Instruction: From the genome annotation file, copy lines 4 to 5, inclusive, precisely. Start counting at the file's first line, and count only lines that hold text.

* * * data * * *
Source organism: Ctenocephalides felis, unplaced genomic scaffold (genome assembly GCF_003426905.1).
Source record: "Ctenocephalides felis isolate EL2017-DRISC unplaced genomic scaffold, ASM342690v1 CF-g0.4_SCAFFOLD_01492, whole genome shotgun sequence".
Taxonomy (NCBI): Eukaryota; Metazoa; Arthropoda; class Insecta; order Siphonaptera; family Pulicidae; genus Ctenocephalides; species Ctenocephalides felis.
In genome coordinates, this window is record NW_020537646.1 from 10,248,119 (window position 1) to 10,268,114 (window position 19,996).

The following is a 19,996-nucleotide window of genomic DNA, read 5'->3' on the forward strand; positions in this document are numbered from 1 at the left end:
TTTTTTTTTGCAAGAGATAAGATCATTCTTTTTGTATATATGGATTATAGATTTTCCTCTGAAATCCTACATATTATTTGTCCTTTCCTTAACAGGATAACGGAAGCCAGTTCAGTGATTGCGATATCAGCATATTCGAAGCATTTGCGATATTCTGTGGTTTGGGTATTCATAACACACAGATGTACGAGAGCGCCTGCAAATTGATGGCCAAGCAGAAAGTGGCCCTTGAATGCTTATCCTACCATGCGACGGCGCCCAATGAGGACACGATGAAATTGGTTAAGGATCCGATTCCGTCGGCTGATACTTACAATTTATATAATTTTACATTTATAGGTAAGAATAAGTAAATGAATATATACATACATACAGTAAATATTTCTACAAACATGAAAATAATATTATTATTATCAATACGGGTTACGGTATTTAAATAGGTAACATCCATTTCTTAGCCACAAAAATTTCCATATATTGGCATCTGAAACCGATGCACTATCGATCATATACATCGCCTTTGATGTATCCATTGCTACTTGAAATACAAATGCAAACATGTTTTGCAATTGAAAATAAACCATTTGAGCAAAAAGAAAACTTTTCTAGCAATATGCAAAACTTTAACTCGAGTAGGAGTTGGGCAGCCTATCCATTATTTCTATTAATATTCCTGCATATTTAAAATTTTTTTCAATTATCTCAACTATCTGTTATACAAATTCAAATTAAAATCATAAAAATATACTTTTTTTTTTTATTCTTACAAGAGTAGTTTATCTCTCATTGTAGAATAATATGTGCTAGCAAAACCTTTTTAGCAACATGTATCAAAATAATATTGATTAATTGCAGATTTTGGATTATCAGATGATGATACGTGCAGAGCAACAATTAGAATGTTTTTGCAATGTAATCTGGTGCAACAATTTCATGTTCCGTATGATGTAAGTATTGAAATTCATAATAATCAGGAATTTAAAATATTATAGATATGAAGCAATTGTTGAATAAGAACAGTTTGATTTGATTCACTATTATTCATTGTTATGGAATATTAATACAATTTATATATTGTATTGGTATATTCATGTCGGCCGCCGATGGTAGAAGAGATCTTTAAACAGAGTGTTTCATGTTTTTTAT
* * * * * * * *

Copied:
In genome coordinates, this window is record NW_020537646.1 from 10,248,119 (window position 1) to 10,268,114 (window position 19,996).

The following is a 19,996-nucleotide window of genomic DNA, read 5'->3' on the forward strand; positions in this document are numbered from 1 at the left end: